The KSHV and Other Human Herpesviral G Protein-Coupled Receptors

  • M. Cannon
Part of the Current Topics in Microbiology and Immunology book series (CT MICROBIOLOGY, volume 312)


Kaposi sarcoma-associated herpesvirus (KSHV) is a γ2-herpesvirus discovered in 1994 and is the agent responsible for Kaposi sarcoma (KS), an endothelial cell malignancy responsible for significant morbidity and mortality worldwide. Over time, KSHV has pirated many human genes whose products regulate angiogenesis, inflammation, and the cell cycle. One of these encodes for a mutated G protein-coupled receptor (GPCR) that is a homologue of the human IL-8 receptor. GPCRs are the largest family of signaling molecules and respond to a wide array of ligands. Unlike its normal counterpart, the mutations present in KSHV vGPCR result in constitutive, ligand-independent signaling activity. Signaling by the KSHV vGPCR results in the elaboration of many mitogenic and angiogenic cytokines that are vital to the biology of KS and other KSHV-driven malignancies. Several other herpesviruses also encode GPCRs, the functions of which are under ongoing investigation. In addition, several human diseases are associated with mutated mammalian GPCRs in germline or somatic cells.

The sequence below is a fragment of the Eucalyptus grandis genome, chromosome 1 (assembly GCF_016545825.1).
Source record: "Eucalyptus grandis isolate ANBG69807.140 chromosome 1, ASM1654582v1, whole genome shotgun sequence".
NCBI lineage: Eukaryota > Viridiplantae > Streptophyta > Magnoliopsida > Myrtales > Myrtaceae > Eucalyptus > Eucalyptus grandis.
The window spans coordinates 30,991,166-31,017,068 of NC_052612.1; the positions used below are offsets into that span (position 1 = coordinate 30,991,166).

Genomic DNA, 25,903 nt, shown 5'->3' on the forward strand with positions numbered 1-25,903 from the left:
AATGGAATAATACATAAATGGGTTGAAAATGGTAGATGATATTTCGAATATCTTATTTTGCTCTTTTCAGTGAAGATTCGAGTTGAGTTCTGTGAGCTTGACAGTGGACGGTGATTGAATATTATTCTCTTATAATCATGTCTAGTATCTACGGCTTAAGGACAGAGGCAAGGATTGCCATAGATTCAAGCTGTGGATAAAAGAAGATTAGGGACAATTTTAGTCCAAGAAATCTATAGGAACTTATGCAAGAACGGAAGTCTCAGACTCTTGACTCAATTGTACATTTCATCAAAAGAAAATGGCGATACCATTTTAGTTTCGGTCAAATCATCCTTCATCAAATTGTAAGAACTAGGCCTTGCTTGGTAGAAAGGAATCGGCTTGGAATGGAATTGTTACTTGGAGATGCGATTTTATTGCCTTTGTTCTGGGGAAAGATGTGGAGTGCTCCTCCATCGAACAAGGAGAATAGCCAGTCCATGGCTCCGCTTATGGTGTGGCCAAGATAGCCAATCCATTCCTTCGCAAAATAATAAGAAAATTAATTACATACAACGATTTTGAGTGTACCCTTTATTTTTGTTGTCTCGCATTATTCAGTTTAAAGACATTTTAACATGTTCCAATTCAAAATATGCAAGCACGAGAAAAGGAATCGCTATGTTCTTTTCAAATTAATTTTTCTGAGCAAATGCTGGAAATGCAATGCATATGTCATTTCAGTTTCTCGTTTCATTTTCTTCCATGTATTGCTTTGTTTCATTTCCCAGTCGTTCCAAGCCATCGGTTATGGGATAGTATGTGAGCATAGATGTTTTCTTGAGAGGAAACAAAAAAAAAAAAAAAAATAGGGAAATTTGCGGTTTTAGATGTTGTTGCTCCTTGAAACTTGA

Primary Effusion Lymphoma Multicentric Castleman Disease Primary Effusion Lymphoma Cell Familial Male Precocious Puberty KSHV vGPCR 
These keywords were added by machine and not by the authors. This process is experimental and the keywords may be updated as the learning algorithm improves.


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© Springer-Verlag Berlin Heidelberg 2007

Authors and Affiliations

  • M. Cannon
    • 1
  1. 1.Cancer Research UK Viral Oncology GroupWolfson Institute for Biomedical Research University College LondonLondonUK

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